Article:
Just take it one starfish at a time …

By Molly Veydovec *

Is feeding one person important? Will it even make a difference?

You’ve probably heard one of St. Teresa’s most famous quotes: “If you can’t feed 100, then feed just one.” 

This quote always reminds me of the tale of a man walking down the beach after a storm. There are hundreds and hundreds of starfish lying on the beach. The man carefully places starfish after starfish back into the sea.

Another man approaches and says, “What are you doing? You’ll never save all these starfish.” as he points to the hundreds left still on the beach. “Yes,” replies the rescuer, “but I can help this one.” He smiles and returns another to the vast ocean. 

I suppose there are many who would look at a beach full of starfish and just sigh, overwhelmed, turning away. They are human and easily overwhelmed by all the suffering. They have challenges of their own and when they look out into the world, it seems unlikely they could make a dent

But occasionally, someone comes along. They also sigh at the hurt and suffering in front of them. But, rather than turn away, they take a step closer and start by gently picking up just one starfish at a time

It’s quite similar with hunger, isn’t it? There are so many suffering. We see children in refugee camps, elderly in our own city, students at our local school. It’s overwhelming to say the least. How can we help so many? So often, we push the thought aside because it is just too big. 

I was much the same years ago. I am a sensitive soul and I kicked myself for not doing more. I would wallow, wishing I had become a nurse or gone to school to lead a nonprofit. I felt like I’d missed an opportunity to do something big – and the funny thing was – I missed many opportunities right in front of me to do something small. 

Not anymore. I made a conscious choice to do something. I can’t run the organization, but I can show up once a month and lend a hand. I can’t save every refugee, but I can make an occasional and heartfelt donation. I still ache to think of my own neighbors in need, but I say a prayer as I prepare a bag of groceries for the food bank. 

So, what if those little things ARE the big things? Think of the power of 100 moms’ bags of groceries. Think of a million people each donating $5. 

And most importantly, don’t think of thousands of people who are dealing with hunger and food insecurity.

Think of looking into the face of just one child in need and remember that you can make a difference in their day, in their life, right now.

This holiday season, in light of the year 2020 has been, it might be even more tempting to give in, to feel overwhelmed and throw up your hands. So for now, just take it one starfish at a time. 

If you would like to register as a volunteer, click here. And if you would like to make a small donation, click here — your service and your gifts can make a difference to one family by putting good food on their table

* Molly Veydovec is a SoSA Volunteer


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In the event I, or a registered family member, suffers any illness or accident requiring emergency hospitalization, medication, or other medical assistance while participating in a gleaning event, permission is given for any medical treatment which is deemed necessary and reasonable under the circumstances. I fully understand and comprehend that reasonable care will be exercised by the adult staff for this gleaning event to protect the safety of those involved. I understand that the field supervisor’s instructions must be followed at all times, and that I am responsible for any damages caused to fields, farms, or equipment by me/my family members not following these instructions.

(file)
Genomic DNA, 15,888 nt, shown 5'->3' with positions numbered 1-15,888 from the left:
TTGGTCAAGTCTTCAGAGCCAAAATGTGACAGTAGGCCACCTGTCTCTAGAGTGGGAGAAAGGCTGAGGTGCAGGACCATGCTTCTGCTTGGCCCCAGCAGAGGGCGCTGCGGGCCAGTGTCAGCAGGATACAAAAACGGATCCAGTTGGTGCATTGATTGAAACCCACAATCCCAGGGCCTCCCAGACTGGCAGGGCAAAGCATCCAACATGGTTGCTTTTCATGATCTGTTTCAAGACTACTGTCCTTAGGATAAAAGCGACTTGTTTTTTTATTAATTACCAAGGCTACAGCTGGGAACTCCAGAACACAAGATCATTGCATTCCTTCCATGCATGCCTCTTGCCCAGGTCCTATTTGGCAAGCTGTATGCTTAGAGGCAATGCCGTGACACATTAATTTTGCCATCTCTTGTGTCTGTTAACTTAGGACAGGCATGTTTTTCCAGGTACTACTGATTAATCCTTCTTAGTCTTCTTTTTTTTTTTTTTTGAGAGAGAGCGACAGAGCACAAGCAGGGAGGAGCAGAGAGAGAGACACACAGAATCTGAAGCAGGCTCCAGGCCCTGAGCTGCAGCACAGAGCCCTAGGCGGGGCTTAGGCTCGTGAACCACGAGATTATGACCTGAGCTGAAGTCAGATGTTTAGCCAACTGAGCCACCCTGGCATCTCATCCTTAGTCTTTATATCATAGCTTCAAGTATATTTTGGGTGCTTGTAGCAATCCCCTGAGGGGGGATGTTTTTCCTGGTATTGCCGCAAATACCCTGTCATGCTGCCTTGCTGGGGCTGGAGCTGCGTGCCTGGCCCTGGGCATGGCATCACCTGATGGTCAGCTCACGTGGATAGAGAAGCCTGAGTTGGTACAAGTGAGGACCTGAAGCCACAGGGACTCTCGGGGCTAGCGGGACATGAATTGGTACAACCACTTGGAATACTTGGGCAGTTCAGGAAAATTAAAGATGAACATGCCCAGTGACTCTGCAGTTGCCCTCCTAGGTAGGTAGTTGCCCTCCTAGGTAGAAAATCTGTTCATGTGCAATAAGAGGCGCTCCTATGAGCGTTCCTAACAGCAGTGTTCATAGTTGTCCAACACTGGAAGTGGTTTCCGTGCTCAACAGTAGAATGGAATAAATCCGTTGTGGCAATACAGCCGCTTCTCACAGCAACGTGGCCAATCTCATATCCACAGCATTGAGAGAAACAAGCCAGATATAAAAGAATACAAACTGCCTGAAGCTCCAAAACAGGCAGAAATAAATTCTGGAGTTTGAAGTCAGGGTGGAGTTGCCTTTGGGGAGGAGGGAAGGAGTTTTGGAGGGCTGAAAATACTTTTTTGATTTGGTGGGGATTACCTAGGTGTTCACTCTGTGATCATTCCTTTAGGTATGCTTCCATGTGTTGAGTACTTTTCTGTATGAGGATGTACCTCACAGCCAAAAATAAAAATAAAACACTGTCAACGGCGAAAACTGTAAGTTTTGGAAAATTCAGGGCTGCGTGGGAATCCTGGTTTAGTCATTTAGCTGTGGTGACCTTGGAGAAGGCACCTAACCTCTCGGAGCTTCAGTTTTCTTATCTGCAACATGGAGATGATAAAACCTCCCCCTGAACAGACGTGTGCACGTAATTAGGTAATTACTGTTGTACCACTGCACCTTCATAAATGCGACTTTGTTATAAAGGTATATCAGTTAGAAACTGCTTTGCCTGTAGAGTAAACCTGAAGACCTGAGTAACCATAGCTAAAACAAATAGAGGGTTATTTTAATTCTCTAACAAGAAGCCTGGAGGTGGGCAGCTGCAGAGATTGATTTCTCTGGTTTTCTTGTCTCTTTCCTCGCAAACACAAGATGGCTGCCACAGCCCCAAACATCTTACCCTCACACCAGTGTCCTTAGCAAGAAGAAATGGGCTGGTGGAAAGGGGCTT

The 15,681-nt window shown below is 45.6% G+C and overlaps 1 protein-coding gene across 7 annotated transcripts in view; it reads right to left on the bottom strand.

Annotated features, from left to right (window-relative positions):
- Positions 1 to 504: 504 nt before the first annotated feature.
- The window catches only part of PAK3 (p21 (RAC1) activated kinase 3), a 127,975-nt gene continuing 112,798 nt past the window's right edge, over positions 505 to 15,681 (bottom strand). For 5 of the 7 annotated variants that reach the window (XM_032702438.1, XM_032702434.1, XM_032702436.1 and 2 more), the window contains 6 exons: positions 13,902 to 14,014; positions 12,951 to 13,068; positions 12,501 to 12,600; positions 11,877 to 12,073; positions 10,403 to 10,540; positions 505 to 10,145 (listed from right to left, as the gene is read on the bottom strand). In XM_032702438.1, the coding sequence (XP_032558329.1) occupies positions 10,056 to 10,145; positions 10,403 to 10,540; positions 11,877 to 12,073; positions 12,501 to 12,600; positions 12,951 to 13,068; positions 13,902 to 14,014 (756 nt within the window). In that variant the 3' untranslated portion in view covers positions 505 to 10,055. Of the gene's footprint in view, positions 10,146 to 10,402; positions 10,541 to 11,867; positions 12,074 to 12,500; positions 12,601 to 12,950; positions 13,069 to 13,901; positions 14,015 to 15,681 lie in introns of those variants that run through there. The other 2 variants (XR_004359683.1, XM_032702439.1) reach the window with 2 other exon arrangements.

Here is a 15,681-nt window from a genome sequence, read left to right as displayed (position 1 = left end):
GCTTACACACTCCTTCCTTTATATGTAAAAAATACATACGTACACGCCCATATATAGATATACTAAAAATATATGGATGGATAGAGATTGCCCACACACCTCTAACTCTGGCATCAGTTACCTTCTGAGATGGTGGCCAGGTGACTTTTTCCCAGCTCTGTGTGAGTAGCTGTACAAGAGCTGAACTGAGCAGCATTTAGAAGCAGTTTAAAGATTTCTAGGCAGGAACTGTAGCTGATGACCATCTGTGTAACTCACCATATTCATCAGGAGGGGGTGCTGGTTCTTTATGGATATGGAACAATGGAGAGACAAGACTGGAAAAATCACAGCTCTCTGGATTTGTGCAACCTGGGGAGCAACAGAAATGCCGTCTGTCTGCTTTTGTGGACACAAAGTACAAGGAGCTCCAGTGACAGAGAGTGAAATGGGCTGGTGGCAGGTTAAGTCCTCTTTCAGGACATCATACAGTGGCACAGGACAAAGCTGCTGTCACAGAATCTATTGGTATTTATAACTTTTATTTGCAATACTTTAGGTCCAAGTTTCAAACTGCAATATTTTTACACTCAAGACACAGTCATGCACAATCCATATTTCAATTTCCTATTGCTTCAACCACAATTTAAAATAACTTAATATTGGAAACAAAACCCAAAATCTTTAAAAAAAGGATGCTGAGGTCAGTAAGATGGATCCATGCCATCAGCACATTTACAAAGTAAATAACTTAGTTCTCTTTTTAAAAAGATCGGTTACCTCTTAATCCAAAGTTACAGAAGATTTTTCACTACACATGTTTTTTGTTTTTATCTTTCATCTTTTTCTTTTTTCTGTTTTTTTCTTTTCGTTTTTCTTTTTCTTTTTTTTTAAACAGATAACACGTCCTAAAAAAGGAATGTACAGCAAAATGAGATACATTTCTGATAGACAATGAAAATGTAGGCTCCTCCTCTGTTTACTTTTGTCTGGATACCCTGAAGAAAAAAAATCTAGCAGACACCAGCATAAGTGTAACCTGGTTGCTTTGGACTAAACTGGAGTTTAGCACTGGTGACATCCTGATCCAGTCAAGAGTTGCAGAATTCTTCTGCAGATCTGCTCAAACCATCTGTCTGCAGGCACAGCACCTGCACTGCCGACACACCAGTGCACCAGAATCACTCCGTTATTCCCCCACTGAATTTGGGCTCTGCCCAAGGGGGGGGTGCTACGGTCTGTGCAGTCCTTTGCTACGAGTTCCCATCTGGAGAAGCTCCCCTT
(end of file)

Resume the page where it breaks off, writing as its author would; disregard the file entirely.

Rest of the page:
Photos, videos, and other images in which I, or a registered family member, appear that are taken during gleanings may be used by the Society of St. Andrew for news coverage, newsletters, reports, displays, and for other print, broadcast, web, or electronic news or promotional purposes.

I do not hold the board, members, or employees of the Society of St. Andrew (SoSA,) or any volunteers liable for injury, bodily harm, accidents, or death of myself/my child during events sponsored by the Society of St. Andrew. Neither will I hold the person(s) who owns and/or operates the property from which we glean, salvage, or to which we deliver food, liable for accidents, injury, or death during the gleanings or other SoSA events.

For a PDF print version of this waiver, click here.

How the Story of the 12 Baskets is Connected to SoSA’s Name

Matthew 14:16-21

But Jesus said to them, “They do not need to go away; you give them something to eat!” They said to Him, “We have here only five loaves and two fish.” And He said, “Bring them here to Me.” Ordering the people to sit down on the grass, He took the five loaves and the two fish, and looking up toward heaven, He blessed the food, and breaking the loaves He gave them to the disciples, and the disciples gave them to the crowds, and they all ate and were satisfied. They picked up what was left over of the broken pieces, twelve full baskets. There were about five thousand men who ate, besides women and children.

2 Kings 4:42-44

[…]the man of God […] said, “Give them to the people that they may eat.” His attendant said, “What, will I set this before a hundred men?” But he said, “Give them to the people that they may eat, for thus says the Lord, ‘They shall eat and have some left over.’” So he set it before them, and they ate and had some left over, according to the word of the Lord.

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